10

Plot Summary/Details

The story is told from the perspective of the leader or military commander of an aggressive alien race, currently at war with humanity. He is aboard the flagship of the alien armada, which is currently in the Sol system.

The alien race is described as cold-blooded, with taloned hands and lamprey-like mouths. There is a passage where a thrall or other servant brings a platter of (for lack of a better term) alien Hors d'oeuvres. The commander skewers a tiny rodent-like creature, which I believe is described as warmblooded, with one of his claws. He then feeds on it, draining the blood out of the creature. I believe there is mention of vapors/gasses in the ship's atmosphere that would be toxic to human beings.

The commander is frustrated with the progress of the war. His race holds an enormous technological advantage over humans. His side has FTL drives, and a devastating mass-to-energy converter weapon. As luck would have it, though, their feared weapon is useless against Terran vessels. The simple radiation screens human rockets use to protect their fragile crew from the rigors of space has had the unintended side-effect of neutralizing the effects of the mass-energy conversion beam. As such, the aliens have been forced to resort to old, outdated technology like nuclear missiles and what not. This means the Terrans and the alien race have effectively equal weaponry. As such, the war has been something of a stalemate to this point.

The story takes a sharp left turn with the arrival of a third race of creatures. A pair of aliens, possibly child-like or juvenile for their species, appear near the sun in a tiny space vessel (or possibly, two small vessels). Somehow, the alien is able to intercept or eavesdrop on this new arrival. It is with great alarm the alien commander discovers these two are somewhat bored with things, and are thinking about causing the sun to go supernova to see what will happen. I don't recall too much about these new aliens. I got the sense (back when I first read the story) that they were intended to be a semi-comical take on the apocalyptic figures of Gog and Magog. I'm not sure about that, though.

I get a little fuzzy on how the alien commander tries to deal with these creatures. At some point, he becomes desperate, and orders one of his battleships to engage FTL drives and pop out of hyperspace right underneath the tiny ship. The commander then orders his fleet to fire on his own battleship with the mass-energy converter weapons. The battleship masses many thousands of metric tons, and the sudden conversion of it to pure energy results in a blast of staggering proportions. The alien vessel is completely unharmed.

I don't recall what prompts the third alien race to leave without blowing up the sun. It may have been boredom, or they simply decided that the people here were rude and noisy (what with the exploding battleships and what not). I do recall that the alien commander immediately orders his officers to contact Earth to discuss peace negotiations. The reasoning being, with beings as powerful as the ones that nearly destroyed the sun in the universe, their conflict with the humans would have to be put aside.

Timeframe of Publication

I think this one came out in the mid-80s. That's when I recall reading it. So, 80s or earlier. I'm almost certain I read it in a sci-fi magazine, and not in a paperback anthology or the like.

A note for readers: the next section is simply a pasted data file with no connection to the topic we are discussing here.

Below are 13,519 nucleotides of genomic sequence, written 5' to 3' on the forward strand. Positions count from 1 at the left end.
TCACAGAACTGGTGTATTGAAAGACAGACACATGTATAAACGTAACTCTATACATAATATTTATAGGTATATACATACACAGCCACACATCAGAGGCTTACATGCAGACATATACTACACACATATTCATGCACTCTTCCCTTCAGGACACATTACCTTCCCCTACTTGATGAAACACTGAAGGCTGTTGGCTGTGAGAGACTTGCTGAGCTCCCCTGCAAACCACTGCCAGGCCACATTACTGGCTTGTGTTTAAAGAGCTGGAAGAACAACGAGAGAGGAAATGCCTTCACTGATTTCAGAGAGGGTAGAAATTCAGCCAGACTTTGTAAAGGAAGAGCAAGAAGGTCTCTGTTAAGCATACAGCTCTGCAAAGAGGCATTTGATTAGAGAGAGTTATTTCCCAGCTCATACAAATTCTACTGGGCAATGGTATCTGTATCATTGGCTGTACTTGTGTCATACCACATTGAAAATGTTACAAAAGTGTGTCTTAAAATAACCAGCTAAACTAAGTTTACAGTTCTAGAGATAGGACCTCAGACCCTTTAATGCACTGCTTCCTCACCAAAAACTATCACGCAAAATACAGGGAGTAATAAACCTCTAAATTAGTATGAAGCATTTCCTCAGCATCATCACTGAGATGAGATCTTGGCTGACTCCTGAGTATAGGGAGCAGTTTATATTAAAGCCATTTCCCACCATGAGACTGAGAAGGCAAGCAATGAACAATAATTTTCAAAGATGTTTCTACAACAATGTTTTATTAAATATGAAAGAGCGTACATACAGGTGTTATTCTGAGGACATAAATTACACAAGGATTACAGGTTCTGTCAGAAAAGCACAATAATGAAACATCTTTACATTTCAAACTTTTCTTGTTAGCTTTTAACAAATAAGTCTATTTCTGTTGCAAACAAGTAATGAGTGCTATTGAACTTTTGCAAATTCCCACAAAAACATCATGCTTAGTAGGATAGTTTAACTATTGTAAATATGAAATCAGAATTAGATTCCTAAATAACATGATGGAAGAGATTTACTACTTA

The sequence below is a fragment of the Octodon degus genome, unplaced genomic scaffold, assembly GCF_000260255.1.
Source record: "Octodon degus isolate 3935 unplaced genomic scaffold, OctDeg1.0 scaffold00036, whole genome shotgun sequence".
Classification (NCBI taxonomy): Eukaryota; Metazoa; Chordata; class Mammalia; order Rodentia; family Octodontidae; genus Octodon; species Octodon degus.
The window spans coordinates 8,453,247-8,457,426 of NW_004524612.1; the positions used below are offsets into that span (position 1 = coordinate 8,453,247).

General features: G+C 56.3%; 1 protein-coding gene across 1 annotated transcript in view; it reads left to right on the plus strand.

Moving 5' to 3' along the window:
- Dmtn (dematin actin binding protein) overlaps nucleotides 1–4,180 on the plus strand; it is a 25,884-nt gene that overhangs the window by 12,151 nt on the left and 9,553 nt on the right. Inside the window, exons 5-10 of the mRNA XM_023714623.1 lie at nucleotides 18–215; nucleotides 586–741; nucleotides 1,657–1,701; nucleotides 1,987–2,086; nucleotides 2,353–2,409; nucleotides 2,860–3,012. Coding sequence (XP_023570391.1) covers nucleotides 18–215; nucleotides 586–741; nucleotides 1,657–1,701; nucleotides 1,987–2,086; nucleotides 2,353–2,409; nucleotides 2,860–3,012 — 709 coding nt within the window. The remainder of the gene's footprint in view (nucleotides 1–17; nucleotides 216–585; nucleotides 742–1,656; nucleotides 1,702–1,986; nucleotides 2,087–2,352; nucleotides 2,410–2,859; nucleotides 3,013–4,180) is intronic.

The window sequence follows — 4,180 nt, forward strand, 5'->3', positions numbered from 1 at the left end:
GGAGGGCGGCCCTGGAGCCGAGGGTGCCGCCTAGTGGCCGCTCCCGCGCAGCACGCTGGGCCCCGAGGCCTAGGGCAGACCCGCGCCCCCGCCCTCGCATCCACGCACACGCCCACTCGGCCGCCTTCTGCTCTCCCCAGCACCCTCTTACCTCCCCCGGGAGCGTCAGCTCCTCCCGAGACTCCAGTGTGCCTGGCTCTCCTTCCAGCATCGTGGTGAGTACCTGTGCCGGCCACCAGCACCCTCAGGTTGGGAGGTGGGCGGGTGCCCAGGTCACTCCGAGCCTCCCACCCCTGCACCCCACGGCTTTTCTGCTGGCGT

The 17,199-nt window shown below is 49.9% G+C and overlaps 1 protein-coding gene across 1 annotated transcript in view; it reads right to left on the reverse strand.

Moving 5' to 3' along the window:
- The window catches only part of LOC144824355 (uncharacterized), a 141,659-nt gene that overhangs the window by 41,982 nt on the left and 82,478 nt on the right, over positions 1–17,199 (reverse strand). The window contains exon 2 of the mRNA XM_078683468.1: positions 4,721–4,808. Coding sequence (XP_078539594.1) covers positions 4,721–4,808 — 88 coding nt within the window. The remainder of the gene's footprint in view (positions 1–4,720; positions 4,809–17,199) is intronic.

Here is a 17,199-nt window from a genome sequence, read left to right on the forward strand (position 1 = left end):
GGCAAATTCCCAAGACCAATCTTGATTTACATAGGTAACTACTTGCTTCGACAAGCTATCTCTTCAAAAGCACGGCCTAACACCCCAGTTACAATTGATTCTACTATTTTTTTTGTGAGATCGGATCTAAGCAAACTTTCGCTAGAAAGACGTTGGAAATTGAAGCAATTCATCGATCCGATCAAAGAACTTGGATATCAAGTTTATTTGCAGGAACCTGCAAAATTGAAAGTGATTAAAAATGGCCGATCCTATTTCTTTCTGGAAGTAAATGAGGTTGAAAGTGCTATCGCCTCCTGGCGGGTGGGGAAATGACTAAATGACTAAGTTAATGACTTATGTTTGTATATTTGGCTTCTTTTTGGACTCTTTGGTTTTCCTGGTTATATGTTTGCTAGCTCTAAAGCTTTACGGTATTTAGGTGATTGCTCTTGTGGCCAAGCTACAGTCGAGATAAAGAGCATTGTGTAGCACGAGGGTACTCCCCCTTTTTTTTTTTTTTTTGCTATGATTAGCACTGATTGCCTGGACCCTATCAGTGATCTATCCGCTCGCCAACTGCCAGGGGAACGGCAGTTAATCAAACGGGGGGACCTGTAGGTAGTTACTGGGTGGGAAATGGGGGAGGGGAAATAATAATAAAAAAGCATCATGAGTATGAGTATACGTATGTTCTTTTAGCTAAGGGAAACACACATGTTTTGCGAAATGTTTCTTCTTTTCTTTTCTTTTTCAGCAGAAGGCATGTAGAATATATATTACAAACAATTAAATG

12

I believe you are describing "Bomb Scare", a short story by Vernor Vinge. It first appeared in Analog (November 1970) and is available now in The Collected Stories of Vernor Vinge (2001).

The attackers, initially described in a way that makes them appear monstrous, are later revealed to resemble humans, and the powerful third species are the advanced descendants of present-day humans.

an excerpt:

Prince Lal e'Dorvik dilated his mouth hole, and casually picked at pointy fangs. With great deliberation he inspected the sky: the Maelstrom glittered across fifty degrees, a spiral of silver mist. Its brilliance was dimmed by the gibbous blue planet that hung near the zenith. That blue light flooded through the transparent hull section onto the formal gardens of the Imperial Dorvik flagwagon. The soft brown sand dunes of the gardens were transformed into rolling blue carpets. An occasional ornamental lizard scurried across the sands. Within his vision, Prince Lal could see no less than five shrub-cacti: the excess vegetation made the since almost sickeningly lush. Except for the bluish tinge of the landscape, Lal could almost imagine that he was back at Home in his winter palace.

And, a second excerpt, found by user14111:

For a moment Harl sat frozen by the other's obsidian glare. With a visible effort he twitched his mouth hole open in a disarming smile. "Care for a milvak, Puissance?" He motioned to a shallow dish of hors d'oeuvres.

Lal had to admit that the general was a cool one. Though e'Kraft faced the Long Dying for his failure, he offered his superior candied meat rather than explanations. This was going to be interesting. He carefully speared one of the squirming milvaks with a wrist talon, and sank his fangs into the little mammal's hairless skin. With a sucking sound, he drained the animal of its vital fluids.

  • 1
    That is the story, yes. It's older than I remember, but I recognize the cover of that particular issue of Analog. I also found an excerpt of the story on atebooks that jibes with what I remember reading. – Helbent IV Mar 4 '17 at 3:31

Your Answer

By clicking “Post Your Answer”, you agree to our terms of service, privacy policy and cookie policy

Not the answer you're looking for? Browse other questions tagged or ask your own question.